Christian Wolff’s ‘Ashbery Madrigals’ present three enigmatic texts by poet John Ashbery — ‘Occurrence’, ‘A Penitence’ and ‘Perplexing Ways’; ‘gaps’ and disarming shifts in melody and harmony reflect the poetic ambiguity, the final madrigal diminishing from an energetic combination of eight voices to a plainsong-like unison. For the preceding ‘Sherpa Tensing stands up from the piano, says something quiet, and walks outside’ by Larry Goves, Weeks stepped aside and, as frequently in this recital, allowed the singers to establish their own intimate communication. While the combination of a complex blend of solo voices — the soprano in the stratosphere — and an occasional homophonic texture did recall the Renaissance idiom, the banal repetitions of Matthew Welton’s text seemed strangely at odds with the elevated expressive aspirations of the earliest madrigalists.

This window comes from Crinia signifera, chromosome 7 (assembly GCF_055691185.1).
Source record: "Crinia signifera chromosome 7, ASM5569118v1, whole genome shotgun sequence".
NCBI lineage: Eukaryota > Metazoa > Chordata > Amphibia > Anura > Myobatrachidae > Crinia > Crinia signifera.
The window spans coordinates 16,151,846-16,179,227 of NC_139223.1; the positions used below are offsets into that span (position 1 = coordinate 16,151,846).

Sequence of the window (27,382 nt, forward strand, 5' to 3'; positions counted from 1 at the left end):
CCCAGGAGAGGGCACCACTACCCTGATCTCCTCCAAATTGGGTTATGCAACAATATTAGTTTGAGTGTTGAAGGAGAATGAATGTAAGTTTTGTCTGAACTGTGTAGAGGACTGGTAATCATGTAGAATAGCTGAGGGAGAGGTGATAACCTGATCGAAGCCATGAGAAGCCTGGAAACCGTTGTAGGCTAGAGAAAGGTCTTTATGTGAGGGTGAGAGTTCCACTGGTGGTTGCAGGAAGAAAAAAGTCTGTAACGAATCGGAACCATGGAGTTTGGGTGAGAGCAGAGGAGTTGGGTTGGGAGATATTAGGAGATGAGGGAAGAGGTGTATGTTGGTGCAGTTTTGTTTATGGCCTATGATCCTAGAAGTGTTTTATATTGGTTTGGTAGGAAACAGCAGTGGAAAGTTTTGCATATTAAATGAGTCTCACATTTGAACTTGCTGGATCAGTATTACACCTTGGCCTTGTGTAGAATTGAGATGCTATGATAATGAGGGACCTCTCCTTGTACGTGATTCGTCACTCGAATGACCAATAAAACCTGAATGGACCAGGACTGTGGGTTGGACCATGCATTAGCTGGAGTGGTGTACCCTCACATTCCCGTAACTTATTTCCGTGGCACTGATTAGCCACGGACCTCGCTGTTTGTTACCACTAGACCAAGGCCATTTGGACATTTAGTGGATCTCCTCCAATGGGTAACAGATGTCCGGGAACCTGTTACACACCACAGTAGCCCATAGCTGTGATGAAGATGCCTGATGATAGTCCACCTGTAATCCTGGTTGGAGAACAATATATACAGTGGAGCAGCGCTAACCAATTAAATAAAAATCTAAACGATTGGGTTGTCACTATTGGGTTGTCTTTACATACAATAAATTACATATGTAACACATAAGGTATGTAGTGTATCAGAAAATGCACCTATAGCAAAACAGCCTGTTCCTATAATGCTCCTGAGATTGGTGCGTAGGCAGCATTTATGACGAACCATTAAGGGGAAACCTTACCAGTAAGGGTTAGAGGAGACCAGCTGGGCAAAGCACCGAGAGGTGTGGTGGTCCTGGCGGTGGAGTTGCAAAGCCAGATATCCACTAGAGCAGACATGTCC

The piercing rhetoric of Morgan Hayes’ ‘E Vesuvio monte’ (2010) — with its dense, accumulating dissonances, representing Pliny the Younger’s account of the eruption of Vesuvius, contrasting with the delineated individual lines of the eight singers conveying the narrative — and Salvatore Sciarrino’s rarefied ‘Tre Madrigal’ (2008) completed the modern contributions to the programme. Sciarrino’s refined, exquisite settings of the Japanese poet, Bashō, conjured the mysterious glissandi, ululations and micro-tunings of an oriental flute, the singers creating a clear, pure tone which conveyed the poet’s passionate response to the natural world — the waves, the cicada, the red sun — culminating in the stirring ‘hum’ of the autumn wind.

Exaudi opened the concert with a mellifluous rendering of Andrea Gabrieli’s ‘Vieni, vieni Himeneo’ (‘Come, come Hymen’, à8), notable for its open, full tone and judicious use of vibrato, before exploring the bold, diverse experiments of Claudio Monteverdi and Carlo Gesualdo, beginning in the first half with three madrigals from Monteverdi’s early books.